“Also, the justice system itself is not accessible or affordable. People don’t know their rights; prosecutors, defenders, magistrates, and judges infringe on the right of people,” Gblah adds. “Over 92 percent (of the prison population) are pre-trial detainees, and we don’t have enough public defenders and lawyers.”
Monrovia’s outlying districts of Paynesville, Red Light and Somalia Drive are normally filled with the daily chaos of crowds, traffic jams and dilapidated market stalls. But by night isolation and the dark draw criminals. The deserted, broken streets are patrolled by the LNP’s new Emergency Response Unit (ERU), which devotes much of its energy to dismantling vigilante checkpoints.
While most LNP officers are unarmed, the elite ERU of several hundred policemen are weighed down with pistols, rifles, ammunition, teargas and grenades. Rigorously vetted and trained by the UN police and US private military contractors, the force is intended to counter terrorism and public disorder.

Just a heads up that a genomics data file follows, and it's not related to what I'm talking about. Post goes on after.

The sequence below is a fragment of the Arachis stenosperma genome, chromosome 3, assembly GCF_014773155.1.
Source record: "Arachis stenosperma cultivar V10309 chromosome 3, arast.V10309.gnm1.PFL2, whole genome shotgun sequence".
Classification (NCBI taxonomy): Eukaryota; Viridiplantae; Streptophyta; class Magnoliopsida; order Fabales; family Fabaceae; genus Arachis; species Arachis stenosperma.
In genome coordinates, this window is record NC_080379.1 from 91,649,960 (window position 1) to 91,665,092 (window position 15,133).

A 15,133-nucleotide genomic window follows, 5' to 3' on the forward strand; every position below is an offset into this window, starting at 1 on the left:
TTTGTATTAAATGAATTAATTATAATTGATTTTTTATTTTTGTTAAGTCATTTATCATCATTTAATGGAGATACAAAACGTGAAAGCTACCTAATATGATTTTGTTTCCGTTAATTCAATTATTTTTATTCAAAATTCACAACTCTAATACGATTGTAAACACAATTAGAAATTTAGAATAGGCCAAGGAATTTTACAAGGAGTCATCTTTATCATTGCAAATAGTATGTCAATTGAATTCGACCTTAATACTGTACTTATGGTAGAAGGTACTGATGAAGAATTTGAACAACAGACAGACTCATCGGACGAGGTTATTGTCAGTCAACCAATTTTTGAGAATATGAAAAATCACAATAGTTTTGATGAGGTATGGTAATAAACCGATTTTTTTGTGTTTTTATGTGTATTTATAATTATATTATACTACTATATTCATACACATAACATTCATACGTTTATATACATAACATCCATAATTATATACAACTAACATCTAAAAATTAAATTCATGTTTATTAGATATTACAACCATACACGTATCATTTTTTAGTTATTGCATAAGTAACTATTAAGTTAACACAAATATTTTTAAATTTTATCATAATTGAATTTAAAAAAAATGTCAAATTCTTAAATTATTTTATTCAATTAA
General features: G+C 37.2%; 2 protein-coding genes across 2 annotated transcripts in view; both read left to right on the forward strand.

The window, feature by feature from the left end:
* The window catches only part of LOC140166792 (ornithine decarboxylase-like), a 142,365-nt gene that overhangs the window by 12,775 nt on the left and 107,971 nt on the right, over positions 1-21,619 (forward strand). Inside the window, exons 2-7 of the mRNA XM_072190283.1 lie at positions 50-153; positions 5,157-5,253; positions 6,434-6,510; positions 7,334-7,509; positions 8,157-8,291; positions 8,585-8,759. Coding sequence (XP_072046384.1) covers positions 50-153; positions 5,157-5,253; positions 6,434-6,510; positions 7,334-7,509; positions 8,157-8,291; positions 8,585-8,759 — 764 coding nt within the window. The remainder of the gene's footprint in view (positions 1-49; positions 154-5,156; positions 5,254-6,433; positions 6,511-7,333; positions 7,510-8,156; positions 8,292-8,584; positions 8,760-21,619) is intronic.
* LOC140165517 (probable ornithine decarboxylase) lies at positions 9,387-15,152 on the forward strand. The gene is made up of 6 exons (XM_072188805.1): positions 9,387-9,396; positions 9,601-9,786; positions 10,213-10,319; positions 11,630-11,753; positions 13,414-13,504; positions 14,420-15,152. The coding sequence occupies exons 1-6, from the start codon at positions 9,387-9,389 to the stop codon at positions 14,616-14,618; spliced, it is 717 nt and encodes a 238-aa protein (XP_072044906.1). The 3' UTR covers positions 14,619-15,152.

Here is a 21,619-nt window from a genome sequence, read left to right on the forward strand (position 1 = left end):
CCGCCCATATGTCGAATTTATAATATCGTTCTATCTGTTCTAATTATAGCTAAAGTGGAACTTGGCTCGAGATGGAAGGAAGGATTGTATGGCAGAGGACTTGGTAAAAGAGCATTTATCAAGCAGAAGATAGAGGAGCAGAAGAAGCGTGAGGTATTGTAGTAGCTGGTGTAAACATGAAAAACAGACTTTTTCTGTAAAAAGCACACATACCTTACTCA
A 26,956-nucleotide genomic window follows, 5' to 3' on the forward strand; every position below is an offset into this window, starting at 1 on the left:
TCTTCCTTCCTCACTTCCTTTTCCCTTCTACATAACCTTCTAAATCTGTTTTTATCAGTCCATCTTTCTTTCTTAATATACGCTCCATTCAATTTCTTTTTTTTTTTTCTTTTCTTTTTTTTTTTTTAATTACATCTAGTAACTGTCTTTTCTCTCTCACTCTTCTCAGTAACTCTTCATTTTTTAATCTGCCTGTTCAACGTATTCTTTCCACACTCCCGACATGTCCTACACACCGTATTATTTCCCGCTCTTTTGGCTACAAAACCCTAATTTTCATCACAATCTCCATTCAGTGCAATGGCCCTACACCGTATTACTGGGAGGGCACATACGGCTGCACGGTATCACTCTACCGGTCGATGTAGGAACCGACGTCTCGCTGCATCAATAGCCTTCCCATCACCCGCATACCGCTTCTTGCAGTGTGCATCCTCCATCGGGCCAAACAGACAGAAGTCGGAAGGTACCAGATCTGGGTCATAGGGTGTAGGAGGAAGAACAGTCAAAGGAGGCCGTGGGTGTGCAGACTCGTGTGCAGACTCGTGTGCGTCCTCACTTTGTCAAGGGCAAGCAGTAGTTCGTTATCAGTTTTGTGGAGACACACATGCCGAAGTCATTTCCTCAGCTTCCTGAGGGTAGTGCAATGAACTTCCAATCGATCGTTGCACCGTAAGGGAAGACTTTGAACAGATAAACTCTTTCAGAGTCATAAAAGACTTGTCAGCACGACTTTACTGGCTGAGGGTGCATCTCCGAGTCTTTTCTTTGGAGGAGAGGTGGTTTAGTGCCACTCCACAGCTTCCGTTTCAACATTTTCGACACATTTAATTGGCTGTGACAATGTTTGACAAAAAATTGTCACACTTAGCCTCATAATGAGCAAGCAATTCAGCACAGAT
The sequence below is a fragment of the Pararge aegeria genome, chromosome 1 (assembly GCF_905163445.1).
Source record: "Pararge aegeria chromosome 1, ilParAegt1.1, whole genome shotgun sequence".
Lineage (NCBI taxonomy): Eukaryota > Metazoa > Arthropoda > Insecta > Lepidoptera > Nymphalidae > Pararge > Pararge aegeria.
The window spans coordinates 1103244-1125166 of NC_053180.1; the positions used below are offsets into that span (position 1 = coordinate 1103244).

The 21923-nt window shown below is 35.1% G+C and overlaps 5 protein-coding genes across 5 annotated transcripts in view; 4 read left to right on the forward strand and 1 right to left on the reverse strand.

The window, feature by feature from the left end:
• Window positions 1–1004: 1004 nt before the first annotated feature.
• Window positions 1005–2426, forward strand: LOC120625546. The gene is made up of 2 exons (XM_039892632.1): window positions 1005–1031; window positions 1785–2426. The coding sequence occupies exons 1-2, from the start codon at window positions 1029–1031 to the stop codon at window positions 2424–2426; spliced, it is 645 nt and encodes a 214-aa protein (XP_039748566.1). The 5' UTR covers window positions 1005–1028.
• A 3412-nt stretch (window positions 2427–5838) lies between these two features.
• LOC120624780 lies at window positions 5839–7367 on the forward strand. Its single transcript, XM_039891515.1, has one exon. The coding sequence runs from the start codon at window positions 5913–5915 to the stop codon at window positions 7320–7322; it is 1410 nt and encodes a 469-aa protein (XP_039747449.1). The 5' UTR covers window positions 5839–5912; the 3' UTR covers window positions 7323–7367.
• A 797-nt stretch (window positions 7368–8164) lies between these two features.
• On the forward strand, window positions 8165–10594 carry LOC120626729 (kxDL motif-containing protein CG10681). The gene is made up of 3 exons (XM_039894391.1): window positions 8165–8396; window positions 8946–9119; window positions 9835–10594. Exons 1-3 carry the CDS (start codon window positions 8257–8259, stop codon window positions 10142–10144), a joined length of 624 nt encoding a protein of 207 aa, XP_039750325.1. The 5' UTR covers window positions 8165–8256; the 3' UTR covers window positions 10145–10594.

Increasingly it is being drawn into the fight against routine criminal activity, and particularly armed robbery. Their early deployment has led to controversy, including the killing of a suspected robber, shot six times in the back by ERU officers. Dismissing early setbacks, UN police mentors say the force is young and learning.
“The vigilante is one of the major problems facing us,” explains Deputy Commander McDervin Smith, leader of the ERU’s Bravo Platoon. “They wear civilian clothes, and it’s difficult to distinguish who is who. We are trying to ask our bosses for community awareness, so the vigilante could have identification.”